Investors have good reason to be concerned about Twitter's (TWTR) long-term growth potential. But investors shouldn't let the stock's dramatic slide from a 52-week high of $56 to around $27 today fool them to believe the company's growth is suddenly getting snuffed out. A look at some of Twitter's underlying key business metrics suggests there is plenty more growth ahead.
Here are three reasons Twitter's business looks poised to continue to grow, even amid the social media company's current struggles with user growth.
1. Revenue is soaring. Yes, soaring. This isn't the sort of terminology investors would expect to hear when referring to a company whose stock is down about 50% in the past 12 months. But despite the doom-and-gloom scenario painted by the fast-falling stock, this is Twitter's reality.
Twitter's second-quarter revenue of $502 million was up 61% from the year-ago quarter. Even more, this 502 million in revenue was above expected revenue of $470 million to $485 million during the quarter.
And this revenue growth understates the company's execution when it comes to growing sales during the last 12 months. Excluding the impact of changes in foreign exchange rates, revenue was up 68% year over year.
2. International markets represent a catalyst. Twitter's international segment looks poised to help the company continue to grow revenue rapidly for at least several years out. Twitter's international revenue in Q2 was up 78% from the year-ago quarter, easily outpacing 53% revenue growth in the U.S. during the same period.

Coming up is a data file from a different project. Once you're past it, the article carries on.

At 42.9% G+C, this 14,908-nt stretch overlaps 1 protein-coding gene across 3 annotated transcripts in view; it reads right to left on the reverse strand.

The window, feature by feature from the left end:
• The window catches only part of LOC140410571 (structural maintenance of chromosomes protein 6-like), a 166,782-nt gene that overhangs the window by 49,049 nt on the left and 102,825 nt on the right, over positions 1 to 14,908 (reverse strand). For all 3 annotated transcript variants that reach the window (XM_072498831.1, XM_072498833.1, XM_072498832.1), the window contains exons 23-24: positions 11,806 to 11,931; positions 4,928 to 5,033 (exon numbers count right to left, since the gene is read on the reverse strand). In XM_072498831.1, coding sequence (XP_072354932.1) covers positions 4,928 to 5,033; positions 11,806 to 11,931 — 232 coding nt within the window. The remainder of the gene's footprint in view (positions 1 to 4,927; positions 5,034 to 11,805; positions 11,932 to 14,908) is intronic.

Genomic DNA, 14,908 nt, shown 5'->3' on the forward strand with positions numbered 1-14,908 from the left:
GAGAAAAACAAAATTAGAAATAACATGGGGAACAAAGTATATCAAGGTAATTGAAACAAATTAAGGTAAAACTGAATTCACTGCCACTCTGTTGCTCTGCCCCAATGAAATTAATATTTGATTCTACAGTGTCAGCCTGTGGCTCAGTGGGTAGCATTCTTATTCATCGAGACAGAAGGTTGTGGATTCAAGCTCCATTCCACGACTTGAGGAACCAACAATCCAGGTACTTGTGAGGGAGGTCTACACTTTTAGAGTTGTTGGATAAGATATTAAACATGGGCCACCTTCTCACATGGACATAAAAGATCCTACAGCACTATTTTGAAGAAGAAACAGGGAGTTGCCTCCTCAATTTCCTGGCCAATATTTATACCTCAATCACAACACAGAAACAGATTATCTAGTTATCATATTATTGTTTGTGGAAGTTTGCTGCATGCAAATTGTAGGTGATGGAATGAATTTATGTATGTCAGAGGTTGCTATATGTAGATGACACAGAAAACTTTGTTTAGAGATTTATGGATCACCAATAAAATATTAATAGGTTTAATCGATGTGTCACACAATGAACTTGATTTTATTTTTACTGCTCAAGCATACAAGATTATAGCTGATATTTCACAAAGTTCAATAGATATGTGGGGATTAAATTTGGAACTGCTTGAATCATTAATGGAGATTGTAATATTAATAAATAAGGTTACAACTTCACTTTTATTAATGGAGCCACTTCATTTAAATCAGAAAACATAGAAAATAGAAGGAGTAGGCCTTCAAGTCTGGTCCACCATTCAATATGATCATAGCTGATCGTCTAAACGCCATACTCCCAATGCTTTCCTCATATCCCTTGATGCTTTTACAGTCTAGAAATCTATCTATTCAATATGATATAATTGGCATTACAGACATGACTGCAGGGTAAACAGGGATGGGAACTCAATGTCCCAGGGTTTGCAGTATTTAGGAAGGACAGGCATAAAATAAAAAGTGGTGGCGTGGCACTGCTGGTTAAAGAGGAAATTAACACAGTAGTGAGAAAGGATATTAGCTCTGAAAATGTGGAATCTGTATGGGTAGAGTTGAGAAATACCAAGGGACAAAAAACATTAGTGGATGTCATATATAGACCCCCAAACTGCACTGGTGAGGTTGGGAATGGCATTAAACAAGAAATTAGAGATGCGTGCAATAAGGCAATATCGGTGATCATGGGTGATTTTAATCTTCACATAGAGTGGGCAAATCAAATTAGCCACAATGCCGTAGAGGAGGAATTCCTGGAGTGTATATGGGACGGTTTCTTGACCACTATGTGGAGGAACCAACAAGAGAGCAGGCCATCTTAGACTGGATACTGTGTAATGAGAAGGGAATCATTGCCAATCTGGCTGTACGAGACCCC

Twitter's international revenue isn't unimportant to the company's financial results by any means. At 36% of revenue, its outsized revenue growth is playing an increasingly larger role in helping the company grow its business.
3. Twitter's monetization metrics look solid. The key driver behind Twitter's revenue growth has been its excellent execution in monetizing its service. There's clear evidence of Twitter's solid performance on this front by looking at the year-over-year changes in ad engagements and cost per ad engagements.
Ad engagements, which refer to the number of times a user interacts with an advertisement, were up 53% from the year-ago quarter in Q2. This marks a reacceleration from Q1's year-over-year growth of 32% in ad engagements. While Twitter did say some of this increase was simply due to an increase in ad load and growth in audience, management also said it was affected positively by the addition of autoplay video ads.
Twitter's cost per engagement, or the fee charged to advertisers per ad engagement, was up 6% from the year-ago quarter. Considering ad engagements were up as steeply as they were during this period, this 6% growth represents a respectable jump in cost per engagement; sometimes digital advertising companies are known to significantly increase ad engagements but, in turn, sacrifice cost per engagement. So, it's great to see both metrics increasing year over year.
If Twitter is doing this well with revenue growth, international opportunities, and its ad products, why is the stock down? The short answer is that expectations for the Twitter's business were probably too high. But with the stock selling off so significantly, it's looking like this fast-growing business may be oversold.